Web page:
Celebrant Julie Muir & the language of flowers


Have you ever wondered why you’re drawn to particular flowers? Obviously, there are aesthetic reasons (I’m partial to big, colourful blooms), but there are also deeper meanings behind many of them. Enter: the intriguing world of floriography!

Flowers have long been used to convey messages all over the world. Mythologies, folklore, sonnets, and plays of the ancient Greeks, Romans, Egyptians and Chinese are peppered with this beautiful symbolism, as was 19th century English society. In the Victorian Era, single red roses were even sent to love interests – sending back a yellow carnation meant the feeling wasn’t mutual. Ouch!

These floral meanings and traditions continue to change over time, and different cultures tend to assign varying ideas to the same species (which can be a little confusing!), but I’ve been fascinated by this secret language ever since I heard about it. Nearly every sentiment imaginable can be expressed with flowers! When you understand this language, your flower selection for your wedding can be even more meaningful. One idea is to give each bridesmaid a bouquet featuring a signature flower with a meaning that matches their personality. So fun!

Some other wedding favourites are listed below in what has become my go-to flower dictionary.

Unsurprisingly, red roses are a universal symbol of romance and affection. Meanwhile, the classic white variety signify togetherness, and yellow ones are typically congratulatory. Interestingly, dark pink roses represent gratitude, whereas the lighter, gentler hues suggest admiration.
Orchids These striking blooms are delicate and elegant, and are often associated with luxury. They were Jackie Kennedy’s favourite!

Baby’s breath The name of this soft, airy flower really does say it all. It’s seen an impressive return to favour, thanks largely to Rodarte, symbolising innocence and a pure heart. I think anything that reminds you to be present and breathe is the perfect remedy for wedding-day nerves too.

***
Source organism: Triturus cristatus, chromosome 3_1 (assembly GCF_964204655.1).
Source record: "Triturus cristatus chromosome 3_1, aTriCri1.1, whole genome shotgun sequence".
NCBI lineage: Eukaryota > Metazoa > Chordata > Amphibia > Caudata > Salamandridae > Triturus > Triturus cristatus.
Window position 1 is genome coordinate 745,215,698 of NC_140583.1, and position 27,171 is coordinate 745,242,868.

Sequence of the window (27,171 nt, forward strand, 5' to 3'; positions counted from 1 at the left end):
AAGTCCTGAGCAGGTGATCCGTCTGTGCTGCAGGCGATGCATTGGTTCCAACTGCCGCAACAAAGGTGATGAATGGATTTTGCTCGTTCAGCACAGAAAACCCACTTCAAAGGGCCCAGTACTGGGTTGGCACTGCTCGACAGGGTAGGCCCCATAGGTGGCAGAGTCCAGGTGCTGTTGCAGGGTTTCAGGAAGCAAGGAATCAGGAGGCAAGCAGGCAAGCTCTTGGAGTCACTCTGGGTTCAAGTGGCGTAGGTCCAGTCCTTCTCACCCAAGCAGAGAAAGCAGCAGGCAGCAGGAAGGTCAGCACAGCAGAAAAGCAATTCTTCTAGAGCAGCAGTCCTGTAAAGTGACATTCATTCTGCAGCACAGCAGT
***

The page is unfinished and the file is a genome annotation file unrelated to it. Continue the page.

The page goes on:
Ranunculus With layers of dreamy, papery ruffles in crisp white to popping coral, deep burgundy and fiery red, the ranunculus is truly versatile. Its meanings include charm, attraction, commitment and everlasting love – and if it could speak, it would say ‘I hold you in my heart’.

 Sunflowers These are a symbol of strength and happiness, with their sturdy stems standing tall and their bright faces seeking out the light. During the time of smallpox, it was even believed that wearing one around your neck would prevent you from getting ill! Nowadays, they are a symbol of good health.
Hydrangeas These full-headed beauties are so striking and bountiful it’s hard not to love them. Interestingly, they’re a particularly popular choice for bridal bouquets in Japan because they symbolise gratitude and true love.
Freesias Native to South Africa, these cheerful flowers lend a heavenly scent to any occasion. In the southern hemisphere, they mark the start of Spring (and peak wedding season!). Freesias are a beautiful way to send messages of hope and remind someone you care, with a variety of meanings including fidelity and lasting friendship.
Julie is one of our favourite celebrants in the Hunter Valley! She’s just an all-round lovely person too, and has a fantastic wedding blog of her own. Check it out below x

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